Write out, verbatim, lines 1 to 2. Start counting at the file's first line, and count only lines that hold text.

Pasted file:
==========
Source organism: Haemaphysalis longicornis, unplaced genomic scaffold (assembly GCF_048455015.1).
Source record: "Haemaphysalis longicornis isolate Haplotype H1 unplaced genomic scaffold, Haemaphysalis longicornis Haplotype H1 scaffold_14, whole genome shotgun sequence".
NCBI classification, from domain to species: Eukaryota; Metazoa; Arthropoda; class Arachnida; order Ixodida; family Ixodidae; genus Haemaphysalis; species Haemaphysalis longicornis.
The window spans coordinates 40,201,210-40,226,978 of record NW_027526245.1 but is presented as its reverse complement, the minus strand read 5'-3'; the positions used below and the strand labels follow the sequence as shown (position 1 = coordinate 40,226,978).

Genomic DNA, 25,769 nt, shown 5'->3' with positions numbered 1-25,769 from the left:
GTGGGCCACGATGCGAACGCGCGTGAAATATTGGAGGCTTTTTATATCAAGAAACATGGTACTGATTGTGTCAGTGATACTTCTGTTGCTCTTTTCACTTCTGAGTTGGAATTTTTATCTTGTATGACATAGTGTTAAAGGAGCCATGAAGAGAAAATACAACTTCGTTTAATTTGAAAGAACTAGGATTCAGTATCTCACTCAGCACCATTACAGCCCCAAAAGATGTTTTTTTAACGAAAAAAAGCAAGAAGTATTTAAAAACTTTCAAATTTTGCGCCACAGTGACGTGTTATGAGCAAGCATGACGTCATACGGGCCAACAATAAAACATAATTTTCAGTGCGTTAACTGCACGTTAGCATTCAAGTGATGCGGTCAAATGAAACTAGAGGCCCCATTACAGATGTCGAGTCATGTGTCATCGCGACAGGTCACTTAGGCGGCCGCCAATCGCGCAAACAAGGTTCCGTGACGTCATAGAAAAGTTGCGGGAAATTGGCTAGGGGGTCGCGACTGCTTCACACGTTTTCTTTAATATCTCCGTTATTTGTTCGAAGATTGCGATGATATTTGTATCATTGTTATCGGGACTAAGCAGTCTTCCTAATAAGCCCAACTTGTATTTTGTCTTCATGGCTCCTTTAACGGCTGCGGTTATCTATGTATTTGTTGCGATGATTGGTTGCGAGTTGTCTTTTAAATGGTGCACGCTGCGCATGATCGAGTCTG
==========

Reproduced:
Source organism: Haemaphysalis longicornis, unplaced genomic scaffold (assembly GCF_048455015.1).
Source record: "Haemaphysalis longicornis isolate Haplotype H1 unplaced genomic scaffold, Haemaphysalis longicornis Haplotype H1 scaffold_14, whole genome shotgun sequence".